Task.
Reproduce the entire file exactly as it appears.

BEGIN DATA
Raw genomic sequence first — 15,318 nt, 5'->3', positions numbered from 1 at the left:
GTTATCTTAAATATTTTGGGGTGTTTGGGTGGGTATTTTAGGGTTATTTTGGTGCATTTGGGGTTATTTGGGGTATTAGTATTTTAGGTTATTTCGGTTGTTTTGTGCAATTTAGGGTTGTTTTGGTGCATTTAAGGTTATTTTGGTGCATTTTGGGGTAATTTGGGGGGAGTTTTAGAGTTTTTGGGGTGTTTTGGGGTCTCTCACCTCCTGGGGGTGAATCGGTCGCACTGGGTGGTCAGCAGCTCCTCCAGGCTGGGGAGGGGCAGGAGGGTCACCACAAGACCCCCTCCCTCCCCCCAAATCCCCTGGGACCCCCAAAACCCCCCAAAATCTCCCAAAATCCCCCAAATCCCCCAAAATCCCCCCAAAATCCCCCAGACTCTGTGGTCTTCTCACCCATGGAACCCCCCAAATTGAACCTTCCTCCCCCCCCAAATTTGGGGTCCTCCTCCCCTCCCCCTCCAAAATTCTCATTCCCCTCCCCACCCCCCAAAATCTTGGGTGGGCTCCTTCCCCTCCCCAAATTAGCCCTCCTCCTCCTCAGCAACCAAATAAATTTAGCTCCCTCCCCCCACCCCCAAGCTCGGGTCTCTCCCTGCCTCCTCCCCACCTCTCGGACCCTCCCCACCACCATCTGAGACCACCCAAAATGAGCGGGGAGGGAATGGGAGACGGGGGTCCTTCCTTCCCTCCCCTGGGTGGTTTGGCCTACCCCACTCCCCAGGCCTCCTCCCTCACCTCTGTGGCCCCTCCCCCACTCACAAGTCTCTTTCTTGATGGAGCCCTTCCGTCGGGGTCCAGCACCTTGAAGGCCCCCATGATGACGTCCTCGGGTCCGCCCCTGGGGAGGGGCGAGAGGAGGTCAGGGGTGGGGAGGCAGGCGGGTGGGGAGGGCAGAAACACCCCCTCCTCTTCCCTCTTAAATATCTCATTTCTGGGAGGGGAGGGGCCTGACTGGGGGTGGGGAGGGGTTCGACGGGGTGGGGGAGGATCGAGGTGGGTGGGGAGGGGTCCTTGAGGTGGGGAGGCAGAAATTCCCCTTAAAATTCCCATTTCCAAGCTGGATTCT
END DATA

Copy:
Raw genomic sequence first — 15,318 nt, 5'->3', positions numbered from 1 at the left:
GTTATCTTAAATATTTTGGGGTGTTTGGGTGGGTATTTTAGGGTTATTTTGGTGCATTTGGGGTTATTTGGGGTATTAGTATTTTAGGTTATTTCGGTTGTTTTGTGCAATTTAGGGTTGTTTTGGTGCATTTAAGGTTATTTTGGTGCATTTTGGGGTAATTTGGGGGGAGTTTTAGAGTTTTTGGGGTGTTTTGGGGTCTCTCACCTCCTGGGGGTGAATCGGTCGCACTGGGTGGTCAGCAGCTCCTCCAGGCTGGGGAGGGGCAGGAGGGTCACCACAAGACCCCCTCCCTCCCCCCAAATCCCCTGGGACCCCCAAAACCCCCCAAAATCTCCCAAAATCCCCCAAATCCCCCAAAATCCCCCCAAAATCCCCCAGACTCTGTGGTCTTCTCACCCATGGAACCCCCCAAATTGAACCTTCCTCCCCCCCCAAATTTGGGGTCCTCCTCCCCTCCCCCTCCAAAATTCTCATTCCCCTCCCCACCCCCCAAAATCTTGGGTGGGCTCCTTCCCCTCCCCAAATTAGCCCTCCTCCTCCTCAGCAACCAAATAAATTTAGCTCCCTCCCCCCACCCCCAAGCTCGGGTCTCTCCCTGCCTCCTCCCCACCTCTCGGACCCTCCCCACCACCATCTGAGACCACCCAAAATGAGCGGGGAGGGAATGGGAGACGGGGGTCCTTCCTTCCCTCCCCTGGGTGGTTTGGCCTACCCCACTCCCCAGGCCTCCTCCCTCACCTCTGTGGCCCCTCCCCCACTCACAAGTCTCTTTCTTGATGGAGCCCTTCCGTCGGGGTCCAGCACCTTGAAGGCCCCCATGATGACGTCCTCGGGTCCGCCCCTGGGGAGGGGCGAGAGGAGGTCAGGGGTGGGGAGGCAGGCGGGTGGGGAGGGCAGAAACACCCCCTCCTCTTCCCTCTTAAATATCTCATTTCTGGGAGGGGAGGGGCCTGACTGGGGGTGGGGAGGGGTTCGACGGGGTGGGGGAGGATCGAGGTGGGTGGGGAGGGGTCCTTGAGGTGGGGAGGCAGAAATTCCCCTTAAAATTCCCATTTCCAAGCTGGATTCT